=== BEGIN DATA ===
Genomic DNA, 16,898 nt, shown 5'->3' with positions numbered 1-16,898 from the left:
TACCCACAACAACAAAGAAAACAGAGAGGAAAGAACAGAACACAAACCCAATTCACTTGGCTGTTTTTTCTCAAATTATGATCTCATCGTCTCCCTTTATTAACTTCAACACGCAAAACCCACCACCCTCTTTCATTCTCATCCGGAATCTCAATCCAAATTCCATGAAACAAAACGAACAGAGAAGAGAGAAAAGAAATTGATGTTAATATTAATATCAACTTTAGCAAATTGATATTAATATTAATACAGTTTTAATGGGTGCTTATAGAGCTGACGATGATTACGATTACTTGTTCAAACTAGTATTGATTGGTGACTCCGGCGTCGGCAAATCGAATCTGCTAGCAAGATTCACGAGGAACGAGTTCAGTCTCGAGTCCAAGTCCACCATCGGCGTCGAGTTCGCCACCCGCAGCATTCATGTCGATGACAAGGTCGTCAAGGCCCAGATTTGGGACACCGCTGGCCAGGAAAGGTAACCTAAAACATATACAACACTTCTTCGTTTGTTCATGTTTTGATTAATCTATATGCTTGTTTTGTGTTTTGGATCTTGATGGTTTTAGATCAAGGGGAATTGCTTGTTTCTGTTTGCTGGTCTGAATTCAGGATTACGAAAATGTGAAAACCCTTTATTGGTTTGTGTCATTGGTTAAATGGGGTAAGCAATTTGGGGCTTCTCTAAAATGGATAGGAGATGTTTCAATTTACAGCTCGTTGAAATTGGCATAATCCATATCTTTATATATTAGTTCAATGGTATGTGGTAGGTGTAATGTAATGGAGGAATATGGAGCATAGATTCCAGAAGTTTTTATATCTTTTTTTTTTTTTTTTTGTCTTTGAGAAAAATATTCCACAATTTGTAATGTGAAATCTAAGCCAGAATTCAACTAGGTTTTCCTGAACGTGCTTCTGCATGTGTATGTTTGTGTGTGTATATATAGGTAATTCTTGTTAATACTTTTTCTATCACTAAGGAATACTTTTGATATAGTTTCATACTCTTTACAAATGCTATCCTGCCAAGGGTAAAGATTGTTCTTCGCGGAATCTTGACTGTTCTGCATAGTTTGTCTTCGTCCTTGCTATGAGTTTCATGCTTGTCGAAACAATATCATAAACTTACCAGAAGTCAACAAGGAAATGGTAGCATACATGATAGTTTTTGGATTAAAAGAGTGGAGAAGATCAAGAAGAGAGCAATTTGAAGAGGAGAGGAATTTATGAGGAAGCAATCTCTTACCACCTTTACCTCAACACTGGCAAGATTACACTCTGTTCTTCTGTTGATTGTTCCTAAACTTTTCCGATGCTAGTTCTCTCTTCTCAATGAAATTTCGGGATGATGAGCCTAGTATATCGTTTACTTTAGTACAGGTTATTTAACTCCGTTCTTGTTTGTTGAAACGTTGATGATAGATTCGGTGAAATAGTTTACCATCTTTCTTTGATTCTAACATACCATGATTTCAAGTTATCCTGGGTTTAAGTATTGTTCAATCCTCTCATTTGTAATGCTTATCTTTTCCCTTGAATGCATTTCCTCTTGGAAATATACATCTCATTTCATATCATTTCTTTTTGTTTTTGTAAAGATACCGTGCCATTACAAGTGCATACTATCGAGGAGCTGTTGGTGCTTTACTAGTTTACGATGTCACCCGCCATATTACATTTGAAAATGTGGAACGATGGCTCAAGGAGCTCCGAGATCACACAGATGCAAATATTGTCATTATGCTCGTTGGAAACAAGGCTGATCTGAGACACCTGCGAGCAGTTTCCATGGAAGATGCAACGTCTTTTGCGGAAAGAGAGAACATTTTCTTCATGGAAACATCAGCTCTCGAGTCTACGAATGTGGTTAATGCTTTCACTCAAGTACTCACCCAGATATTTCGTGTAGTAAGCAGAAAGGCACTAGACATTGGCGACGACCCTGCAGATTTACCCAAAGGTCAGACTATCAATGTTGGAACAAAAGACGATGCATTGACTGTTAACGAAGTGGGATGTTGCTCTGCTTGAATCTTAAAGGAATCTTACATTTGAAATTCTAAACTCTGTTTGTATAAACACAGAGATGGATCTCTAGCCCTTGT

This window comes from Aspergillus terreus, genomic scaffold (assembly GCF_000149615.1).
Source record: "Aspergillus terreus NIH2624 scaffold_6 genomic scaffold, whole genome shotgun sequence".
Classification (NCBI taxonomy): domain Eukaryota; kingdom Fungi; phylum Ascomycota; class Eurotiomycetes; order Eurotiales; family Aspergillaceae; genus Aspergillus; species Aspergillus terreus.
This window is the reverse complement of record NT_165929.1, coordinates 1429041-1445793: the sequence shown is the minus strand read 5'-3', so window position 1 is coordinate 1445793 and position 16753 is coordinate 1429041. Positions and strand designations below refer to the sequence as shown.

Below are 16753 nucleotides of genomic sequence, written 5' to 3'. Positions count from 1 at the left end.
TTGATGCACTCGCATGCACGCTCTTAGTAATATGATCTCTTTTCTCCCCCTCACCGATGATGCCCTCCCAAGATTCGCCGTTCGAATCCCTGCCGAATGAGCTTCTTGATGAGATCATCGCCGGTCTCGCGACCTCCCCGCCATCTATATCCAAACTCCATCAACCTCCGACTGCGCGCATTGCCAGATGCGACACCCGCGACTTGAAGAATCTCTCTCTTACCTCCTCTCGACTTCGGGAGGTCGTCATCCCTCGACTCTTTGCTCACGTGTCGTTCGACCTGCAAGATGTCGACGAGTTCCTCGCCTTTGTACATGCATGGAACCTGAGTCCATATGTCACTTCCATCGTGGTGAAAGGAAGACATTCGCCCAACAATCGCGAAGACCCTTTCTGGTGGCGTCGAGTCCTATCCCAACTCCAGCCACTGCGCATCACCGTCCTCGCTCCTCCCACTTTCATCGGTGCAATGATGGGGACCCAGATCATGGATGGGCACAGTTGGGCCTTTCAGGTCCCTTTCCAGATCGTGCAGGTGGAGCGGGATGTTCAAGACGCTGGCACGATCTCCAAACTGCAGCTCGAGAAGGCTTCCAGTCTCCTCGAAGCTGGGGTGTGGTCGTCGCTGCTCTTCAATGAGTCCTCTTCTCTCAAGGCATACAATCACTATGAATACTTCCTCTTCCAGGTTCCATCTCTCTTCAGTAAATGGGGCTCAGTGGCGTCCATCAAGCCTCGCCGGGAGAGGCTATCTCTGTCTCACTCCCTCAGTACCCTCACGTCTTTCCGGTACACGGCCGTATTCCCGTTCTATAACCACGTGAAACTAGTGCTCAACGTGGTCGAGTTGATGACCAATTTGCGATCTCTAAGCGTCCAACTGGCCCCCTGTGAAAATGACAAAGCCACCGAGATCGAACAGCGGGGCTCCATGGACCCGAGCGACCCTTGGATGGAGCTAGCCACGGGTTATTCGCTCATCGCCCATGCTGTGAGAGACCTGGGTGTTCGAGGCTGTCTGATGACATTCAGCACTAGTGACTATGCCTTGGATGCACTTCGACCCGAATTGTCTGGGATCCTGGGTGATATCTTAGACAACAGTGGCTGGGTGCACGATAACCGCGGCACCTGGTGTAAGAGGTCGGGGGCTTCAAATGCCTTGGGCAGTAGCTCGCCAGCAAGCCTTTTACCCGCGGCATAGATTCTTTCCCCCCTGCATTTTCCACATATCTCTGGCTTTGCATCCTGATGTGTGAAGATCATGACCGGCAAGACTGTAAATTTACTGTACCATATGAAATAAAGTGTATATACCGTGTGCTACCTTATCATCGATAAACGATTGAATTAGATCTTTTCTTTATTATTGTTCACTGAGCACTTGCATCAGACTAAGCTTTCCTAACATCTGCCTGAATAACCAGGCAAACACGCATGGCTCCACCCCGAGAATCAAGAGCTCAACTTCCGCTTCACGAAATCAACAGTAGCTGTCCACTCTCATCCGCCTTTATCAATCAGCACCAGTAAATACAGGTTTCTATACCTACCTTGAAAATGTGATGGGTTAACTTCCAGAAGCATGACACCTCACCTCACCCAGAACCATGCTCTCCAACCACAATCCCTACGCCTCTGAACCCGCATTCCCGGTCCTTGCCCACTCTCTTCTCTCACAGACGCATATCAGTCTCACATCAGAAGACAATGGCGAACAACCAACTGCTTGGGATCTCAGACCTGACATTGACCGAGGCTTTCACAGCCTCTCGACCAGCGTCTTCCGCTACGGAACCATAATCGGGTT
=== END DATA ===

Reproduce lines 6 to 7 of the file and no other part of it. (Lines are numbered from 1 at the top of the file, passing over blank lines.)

This window is the reverse complement of record NT_165929.1, coordinates 1429041-1445793: the sequence shown is the minus strand read 5'-3', so window position 1 is coordinate 1445793 and position 16753 is coordinate 1429041. Positions and strand designations below refer to the sequence as shown.

Below are 16753 nucleotides of genomic sequence, written 5' to 3'. Positions count from 1 at the left end.